Wellness in hotels can be cost effective, says Accor’s global VP of Wellbeing

emlyn brown

At a recent event focussing on wellness in hospitality, hosted by Peloton Commercial, Emlyn Brown, global VP of wellbeing at Accor, argued that wellness can pay its way in hotels, providing the concept is truly authentic.

Brown’s focus is to enhance Accor’s wellness offerings and implement holistic wellness standards globally. The company’s research shows wellness travellers consistently spend more – 45-65% more than the standard leisure traveller during their stay. Plus, the guests who refer most frequently all experienced wellness in some way; those who were delighted by their stay – and told people about it – had mostly experienced spa or fitness.

Speaking at the event, Brown said: “At Accor we took a very deep dive into wellness to try and understand the return; what’s in it for us from an owner’s perspective? Wellness has incredible market penetration, yet capitalising on this financially requires a genuine wellness offer, one that works just as well for a millennial as a Baby Boomer. The younger generation especially are far savvier about wellness and, as a result, will only accept authenticity.”

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To create that authenticity within budget, Brown’s advice for hoteliers was to move away from one-size-fits-all wellness – personalising your offer will create sustainable, future-proof profitability.

Providing personalised wellness for every guest sounds expensive but, Brown argued, it doesn’t need to be. “There’s no reason why guests can’t experience wellness in-room; with small, dedicated, digital-driven experiences like a Peloton Bike. Even a few square metres can have a significant impact on wellbeing. We partner with Peloton to bring personalised wellness experiences to our guests because making your execution of wellbeing different, offering them wellness their way, is going to become ever more vital.”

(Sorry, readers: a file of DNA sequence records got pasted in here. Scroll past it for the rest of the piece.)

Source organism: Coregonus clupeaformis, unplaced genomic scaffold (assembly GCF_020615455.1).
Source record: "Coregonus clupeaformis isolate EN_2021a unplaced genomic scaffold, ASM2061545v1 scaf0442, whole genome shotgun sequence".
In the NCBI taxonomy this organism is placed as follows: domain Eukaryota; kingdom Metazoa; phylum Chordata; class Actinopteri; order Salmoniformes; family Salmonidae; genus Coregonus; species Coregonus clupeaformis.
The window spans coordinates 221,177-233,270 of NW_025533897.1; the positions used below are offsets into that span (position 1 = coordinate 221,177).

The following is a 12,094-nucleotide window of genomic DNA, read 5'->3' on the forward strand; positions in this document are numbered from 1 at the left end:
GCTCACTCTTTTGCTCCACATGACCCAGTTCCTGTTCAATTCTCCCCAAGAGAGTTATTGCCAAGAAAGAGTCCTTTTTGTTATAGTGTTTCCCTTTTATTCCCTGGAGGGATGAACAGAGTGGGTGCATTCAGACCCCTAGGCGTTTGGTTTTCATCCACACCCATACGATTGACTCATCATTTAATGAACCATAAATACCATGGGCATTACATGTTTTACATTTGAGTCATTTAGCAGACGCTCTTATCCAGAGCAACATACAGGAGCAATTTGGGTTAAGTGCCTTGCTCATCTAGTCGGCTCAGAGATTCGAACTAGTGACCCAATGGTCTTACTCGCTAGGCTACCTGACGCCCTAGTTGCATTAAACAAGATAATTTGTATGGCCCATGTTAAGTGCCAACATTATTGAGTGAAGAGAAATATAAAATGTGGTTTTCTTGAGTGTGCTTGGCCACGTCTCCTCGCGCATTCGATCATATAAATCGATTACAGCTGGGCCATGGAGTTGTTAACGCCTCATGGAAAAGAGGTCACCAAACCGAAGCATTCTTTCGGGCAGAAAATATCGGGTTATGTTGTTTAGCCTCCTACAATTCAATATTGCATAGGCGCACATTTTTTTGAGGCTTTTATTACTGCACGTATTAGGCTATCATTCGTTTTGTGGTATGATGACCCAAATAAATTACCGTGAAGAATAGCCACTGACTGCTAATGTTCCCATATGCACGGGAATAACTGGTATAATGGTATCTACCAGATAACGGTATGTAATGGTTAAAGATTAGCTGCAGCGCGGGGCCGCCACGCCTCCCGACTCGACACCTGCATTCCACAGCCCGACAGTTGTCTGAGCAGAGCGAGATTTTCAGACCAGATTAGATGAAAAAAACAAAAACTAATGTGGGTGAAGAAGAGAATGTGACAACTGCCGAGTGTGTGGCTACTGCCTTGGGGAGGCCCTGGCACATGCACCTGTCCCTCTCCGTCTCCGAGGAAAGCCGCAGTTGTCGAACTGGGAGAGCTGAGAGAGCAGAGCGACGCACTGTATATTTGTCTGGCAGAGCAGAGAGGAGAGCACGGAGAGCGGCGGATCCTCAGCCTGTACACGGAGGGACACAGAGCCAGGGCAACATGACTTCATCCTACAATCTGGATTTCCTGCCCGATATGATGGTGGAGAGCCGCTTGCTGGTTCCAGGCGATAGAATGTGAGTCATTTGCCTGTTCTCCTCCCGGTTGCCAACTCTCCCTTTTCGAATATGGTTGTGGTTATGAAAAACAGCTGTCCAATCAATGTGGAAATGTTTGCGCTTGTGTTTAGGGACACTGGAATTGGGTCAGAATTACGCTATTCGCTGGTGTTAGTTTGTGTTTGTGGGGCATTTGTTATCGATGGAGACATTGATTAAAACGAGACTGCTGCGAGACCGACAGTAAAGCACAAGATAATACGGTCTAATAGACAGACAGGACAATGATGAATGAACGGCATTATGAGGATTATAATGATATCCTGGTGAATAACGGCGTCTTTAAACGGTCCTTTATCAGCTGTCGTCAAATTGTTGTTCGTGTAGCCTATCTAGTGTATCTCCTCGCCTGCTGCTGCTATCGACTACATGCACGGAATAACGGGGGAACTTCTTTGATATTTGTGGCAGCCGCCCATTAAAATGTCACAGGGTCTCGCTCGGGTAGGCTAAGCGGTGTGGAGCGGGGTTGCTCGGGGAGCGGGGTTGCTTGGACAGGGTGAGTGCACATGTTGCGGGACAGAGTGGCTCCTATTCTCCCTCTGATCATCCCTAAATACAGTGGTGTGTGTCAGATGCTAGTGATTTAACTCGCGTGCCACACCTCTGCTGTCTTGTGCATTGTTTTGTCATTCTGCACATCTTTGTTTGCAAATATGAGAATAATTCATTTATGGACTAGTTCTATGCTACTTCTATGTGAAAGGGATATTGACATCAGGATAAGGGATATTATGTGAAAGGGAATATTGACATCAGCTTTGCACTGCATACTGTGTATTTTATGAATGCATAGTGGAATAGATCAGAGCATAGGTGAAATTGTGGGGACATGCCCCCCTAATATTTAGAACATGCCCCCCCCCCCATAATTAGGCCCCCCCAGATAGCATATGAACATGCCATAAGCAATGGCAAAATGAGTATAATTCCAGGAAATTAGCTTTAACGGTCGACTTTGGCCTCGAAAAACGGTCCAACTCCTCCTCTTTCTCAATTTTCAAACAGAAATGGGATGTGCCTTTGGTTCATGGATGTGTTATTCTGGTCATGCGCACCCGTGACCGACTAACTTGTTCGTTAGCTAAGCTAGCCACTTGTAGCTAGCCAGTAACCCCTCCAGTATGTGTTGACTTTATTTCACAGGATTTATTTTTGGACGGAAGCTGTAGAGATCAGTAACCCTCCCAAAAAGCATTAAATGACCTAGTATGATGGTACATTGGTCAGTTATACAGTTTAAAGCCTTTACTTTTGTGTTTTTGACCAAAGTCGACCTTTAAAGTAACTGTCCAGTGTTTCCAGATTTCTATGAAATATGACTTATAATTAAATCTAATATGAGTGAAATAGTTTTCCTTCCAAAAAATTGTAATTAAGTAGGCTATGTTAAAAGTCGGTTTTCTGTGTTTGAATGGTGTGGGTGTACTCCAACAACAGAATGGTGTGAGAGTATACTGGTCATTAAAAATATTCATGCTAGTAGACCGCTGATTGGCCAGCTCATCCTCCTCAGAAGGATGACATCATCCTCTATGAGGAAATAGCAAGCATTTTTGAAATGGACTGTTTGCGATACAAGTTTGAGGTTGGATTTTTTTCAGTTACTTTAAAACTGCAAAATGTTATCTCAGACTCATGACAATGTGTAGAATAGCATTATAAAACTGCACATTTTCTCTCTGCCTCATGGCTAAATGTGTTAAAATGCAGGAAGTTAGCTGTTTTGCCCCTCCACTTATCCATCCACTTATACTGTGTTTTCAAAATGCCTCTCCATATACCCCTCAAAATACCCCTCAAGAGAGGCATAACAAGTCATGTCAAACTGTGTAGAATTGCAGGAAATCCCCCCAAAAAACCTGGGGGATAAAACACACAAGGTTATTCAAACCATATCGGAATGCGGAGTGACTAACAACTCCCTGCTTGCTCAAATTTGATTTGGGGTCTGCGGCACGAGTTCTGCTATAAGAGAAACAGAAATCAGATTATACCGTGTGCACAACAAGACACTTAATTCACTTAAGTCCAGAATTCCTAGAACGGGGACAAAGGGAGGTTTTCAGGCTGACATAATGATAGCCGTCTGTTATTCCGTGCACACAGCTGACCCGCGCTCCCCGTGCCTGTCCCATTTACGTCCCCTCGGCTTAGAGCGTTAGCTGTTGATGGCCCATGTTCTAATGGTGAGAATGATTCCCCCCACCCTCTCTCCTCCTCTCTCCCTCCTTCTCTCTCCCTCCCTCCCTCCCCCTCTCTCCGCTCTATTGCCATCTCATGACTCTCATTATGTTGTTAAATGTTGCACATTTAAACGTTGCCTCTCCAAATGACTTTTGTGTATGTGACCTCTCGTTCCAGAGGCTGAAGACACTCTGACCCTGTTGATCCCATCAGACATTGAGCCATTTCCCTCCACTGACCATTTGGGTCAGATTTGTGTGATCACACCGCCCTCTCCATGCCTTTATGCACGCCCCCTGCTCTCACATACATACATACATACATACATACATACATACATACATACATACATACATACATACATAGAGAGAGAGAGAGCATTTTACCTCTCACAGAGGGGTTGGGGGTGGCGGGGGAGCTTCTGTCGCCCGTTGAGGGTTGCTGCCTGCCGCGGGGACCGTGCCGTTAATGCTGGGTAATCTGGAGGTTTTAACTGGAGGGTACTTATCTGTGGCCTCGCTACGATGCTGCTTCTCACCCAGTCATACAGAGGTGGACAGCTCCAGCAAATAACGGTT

Peloton research suggest 90% of Peloton members surveyed are more likely to stay at a hotel if it has a Peloton Bike*. Brown suggested moving away from one definition of wellness and instead offering self-guided, democratised wellbeing. “We’re all everyday athletes now; people want fitness and wellness anywhere, anytime,” he said. “There has been a significant shift in how people think about wellbeing – the professionalisation of a workout experience and the penetration of that, from 17-70 year-olds, is quite dramatic.

“Our partnership with Peloton allows us to offer in-room digital experiences via the App or the Bike. If you can differentiate slightly and offer a boutique wellness experience that’s unique to every guest, you will have significant diversity from the rest of the competition. And if that can drive an additional two, three or four [pounds] per room, plus achieve better Trip Advisor scoring (because your Trip Advisor scoring in the wellness segment is really important) you’ll be driving that reputational element, which leads to better profitability.

“It’s a really exciting time for wellness,” Brown concluded. “We’ve come out of a very challenging period and those who are brave with personalised wellness can look forward to some very successful years to come. The only barriers will be keeping up with it and satisfying demand.”

*Based on a survey of approx. 800 currently subscribed Peloton Members who travel three+ times per year, conducted by Peloton in August 2022

Tags : Accorwellness
Eamonn Crowe

The author Eamonn Crowe

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